The best are those parts where Rick trusts his stuntman friend more than life. It fills you up with immense hope, giving you an idea that a hero doesn’t have to be saving a damsel in distress invariably, the way they project him in movies, but a hero could also be defined by his good deeds.
To my wife and all my sweethearts. May they never meet.
Oh! and you get lucky enough to watch Emile Hirsch too, the lad who looked like Leonardo DiCaprio back in the days, shares the screen with Leo.
Brad Pitt as Cliff Booth
Brad Pitt plays Cliff Booth who is nothing but a brute force in Once Upon a Time in Hollywood. He brings that interesting angle to the story by being the invincible beat, a stuntman who cannot be subdued easily. His fun sparring match with Bruce Lee bears testimony to the fact.
Anybody accidentally kills anybody in a fight, they go to jail. It’s called manslaughter.
His tough-guy demeanour also prepares us for what was imminent in the intended climax. Quentin toys with him making us think that with the acid toke, he wouldn’t be much of him. But surprisingly he proves us wrong.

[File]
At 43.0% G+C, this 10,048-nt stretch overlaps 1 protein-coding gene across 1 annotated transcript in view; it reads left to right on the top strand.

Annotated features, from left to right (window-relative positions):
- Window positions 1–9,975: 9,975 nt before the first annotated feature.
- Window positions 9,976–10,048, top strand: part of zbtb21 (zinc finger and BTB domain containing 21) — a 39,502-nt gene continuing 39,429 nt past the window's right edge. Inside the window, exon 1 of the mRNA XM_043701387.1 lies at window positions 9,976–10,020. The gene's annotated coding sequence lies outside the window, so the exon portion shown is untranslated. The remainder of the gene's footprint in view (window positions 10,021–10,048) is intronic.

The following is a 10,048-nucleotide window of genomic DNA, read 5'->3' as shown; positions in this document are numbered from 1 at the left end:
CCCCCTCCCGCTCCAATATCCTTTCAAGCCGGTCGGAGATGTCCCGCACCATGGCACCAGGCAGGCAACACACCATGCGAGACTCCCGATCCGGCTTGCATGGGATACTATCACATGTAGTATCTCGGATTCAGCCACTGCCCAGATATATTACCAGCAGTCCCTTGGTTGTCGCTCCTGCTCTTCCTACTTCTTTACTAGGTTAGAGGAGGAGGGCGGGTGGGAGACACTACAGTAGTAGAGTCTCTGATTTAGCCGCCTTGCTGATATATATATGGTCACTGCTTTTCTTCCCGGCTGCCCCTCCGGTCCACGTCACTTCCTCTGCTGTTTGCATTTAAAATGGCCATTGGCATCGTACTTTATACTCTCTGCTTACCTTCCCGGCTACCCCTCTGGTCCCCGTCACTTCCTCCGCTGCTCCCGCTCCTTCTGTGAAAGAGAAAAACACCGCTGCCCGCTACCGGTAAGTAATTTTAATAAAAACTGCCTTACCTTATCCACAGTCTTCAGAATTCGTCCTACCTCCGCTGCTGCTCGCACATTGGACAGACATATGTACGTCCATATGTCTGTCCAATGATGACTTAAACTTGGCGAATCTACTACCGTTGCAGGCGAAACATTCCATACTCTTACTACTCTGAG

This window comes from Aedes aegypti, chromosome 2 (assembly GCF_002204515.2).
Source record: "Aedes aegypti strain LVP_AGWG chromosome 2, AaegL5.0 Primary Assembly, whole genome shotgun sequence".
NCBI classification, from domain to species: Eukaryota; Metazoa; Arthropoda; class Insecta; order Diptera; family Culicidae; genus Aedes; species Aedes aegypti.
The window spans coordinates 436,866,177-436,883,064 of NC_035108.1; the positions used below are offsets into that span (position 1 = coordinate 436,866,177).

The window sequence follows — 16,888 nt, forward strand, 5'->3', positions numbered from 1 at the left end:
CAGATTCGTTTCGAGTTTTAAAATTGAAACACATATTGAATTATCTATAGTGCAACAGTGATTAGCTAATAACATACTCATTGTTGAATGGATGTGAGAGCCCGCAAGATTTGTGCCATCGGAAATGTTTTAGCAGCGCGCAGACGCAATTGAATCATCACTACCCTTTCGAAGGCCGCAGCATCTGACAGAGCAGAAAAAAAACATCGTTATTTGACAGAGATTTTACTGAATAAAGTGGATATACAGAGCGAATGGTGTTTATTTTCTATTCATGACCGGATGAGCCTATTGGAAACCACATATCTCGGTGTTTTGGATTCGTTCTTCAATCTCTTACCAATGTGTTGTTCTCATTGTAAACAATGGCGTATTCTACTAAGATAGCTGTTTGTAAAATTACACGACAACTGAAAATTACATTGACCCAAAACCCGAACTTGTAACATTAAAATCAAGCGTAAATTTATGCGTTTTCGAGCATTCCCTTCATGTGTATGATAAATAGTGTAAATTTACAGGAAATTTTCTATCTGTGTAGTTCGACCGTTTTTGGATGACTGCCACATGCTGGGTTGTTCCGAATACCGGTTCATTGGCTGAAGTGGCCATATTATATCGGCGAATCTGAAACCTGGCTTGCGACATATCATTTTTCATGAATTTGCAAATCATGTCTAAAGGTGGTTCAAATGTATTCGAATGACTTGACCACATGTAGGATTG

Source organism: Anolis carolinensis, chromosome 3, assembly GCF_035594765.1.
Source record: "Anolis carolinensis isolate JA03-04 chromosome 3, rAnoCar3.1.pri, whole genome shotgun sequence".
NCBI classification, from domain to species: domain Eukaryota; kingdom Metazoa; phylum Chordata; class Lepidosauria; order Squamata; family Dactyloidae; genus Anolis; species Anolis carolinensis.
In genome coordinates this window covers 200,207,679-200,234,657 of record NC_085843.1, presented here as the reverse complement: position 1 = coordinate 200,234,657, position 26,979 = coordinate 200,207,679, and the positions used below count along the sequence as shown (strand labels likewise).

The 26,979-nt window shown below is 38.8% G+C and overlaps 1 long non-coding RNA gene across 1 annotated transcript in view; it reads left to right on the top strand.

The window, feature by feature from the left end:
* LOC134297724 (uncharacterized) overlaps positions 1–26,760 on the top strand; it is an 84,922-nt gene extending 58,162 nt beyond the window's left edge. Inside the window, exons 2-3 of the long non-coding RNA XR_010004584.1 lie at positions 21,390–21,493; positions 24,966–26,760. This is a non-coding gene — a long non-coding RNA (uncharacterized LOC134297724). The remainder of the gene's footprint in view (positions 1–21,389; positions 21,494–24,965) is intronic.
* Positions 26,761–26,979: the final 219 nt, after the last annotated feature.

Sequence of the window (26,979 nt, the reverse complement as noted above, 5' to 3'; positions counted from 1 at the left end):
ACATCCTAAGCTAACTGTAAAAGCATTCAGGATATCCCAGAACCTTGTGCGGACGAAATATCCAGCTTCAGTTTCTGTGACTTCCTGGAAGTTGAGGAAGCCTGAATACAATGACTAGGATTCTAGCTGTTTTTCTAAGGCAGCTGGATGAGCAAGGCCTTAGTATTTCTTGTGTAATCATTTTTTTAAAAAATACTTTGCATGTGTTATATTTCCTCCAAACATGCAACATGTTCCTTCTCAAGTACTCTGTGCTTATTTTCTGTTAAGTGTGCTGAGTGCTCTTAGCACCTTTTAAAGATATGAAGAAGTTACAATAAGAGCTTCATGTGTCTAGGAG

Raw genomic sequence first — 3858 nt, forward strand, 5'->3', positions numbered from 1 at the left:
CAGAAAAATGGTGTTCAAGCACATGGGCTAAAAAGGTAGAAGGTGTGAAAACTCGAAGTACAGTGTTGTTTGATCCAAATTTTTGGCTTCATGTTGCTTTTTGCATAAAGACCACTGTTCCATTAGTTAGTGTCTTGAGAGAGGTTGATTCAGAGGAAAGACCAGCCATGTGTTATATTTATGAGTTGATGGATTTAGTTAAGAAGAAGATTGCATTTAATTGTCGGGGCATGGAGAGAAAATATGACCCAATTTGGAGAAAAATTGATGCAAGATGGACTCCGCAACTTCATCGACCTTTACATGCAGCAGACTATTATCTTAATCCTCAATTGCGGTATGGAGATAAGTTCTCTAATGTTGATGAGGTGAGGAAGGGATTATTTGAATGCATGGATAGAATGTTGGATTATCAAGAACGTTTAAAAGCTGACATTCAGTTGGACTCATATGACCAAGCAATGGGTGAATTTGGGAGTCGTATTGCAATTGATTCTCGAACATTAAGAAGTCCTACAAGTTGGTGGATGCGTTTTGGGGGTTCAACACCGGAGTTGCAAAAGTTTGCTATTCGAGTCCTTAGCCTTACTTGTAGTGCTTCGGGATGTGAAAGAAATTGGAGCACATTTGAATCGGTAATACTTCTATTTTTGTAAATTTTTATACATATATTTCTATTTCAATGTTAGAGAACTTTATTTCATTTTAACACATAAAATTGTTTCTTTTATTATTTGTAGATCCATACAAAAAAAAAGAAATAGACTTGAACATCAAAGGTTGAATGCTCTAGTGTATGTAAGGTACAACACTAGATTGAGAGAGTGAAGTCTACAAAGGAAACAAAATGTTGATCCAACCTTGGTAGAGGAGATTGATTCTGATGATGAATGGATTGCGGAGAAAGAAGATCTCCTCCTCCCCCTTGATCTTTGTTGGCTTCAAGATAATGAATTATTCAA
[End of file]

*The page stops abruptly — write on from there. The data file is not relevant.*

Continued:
Quentin also uses Cliff to recreate the then Spahn Ranch, where the Mason Family was holed up. He places this character right at the center of it to help everyone get an idea of what was really going on. He even lets Cliff interact with George Spahn to give us the full picture of how George was being used, and he was fine by it.
The Symbiotic Friendship
Cliff is a complete badass and a true friend. The latter, proven on so many occasions where you see him standing by Rick’s side come what may. He even does menial jobs for him, hangs around like his life was dependent on him. But it was fueled by unadulterated friendship.
When you come to the end of the line, with a buddy who is more than a brother and a little less than a wife, getting blind drunk together is really the only way to say farewell.
In today’s time, what Cliff and Rick had, having something as pure as what they had is rare and unreal. People are always into something for something. That being said, even though Cliff was entirely dependent on Rick’s job, it was this symbiotic friendship that they had, that had flourished into a devout unspoken loyalty.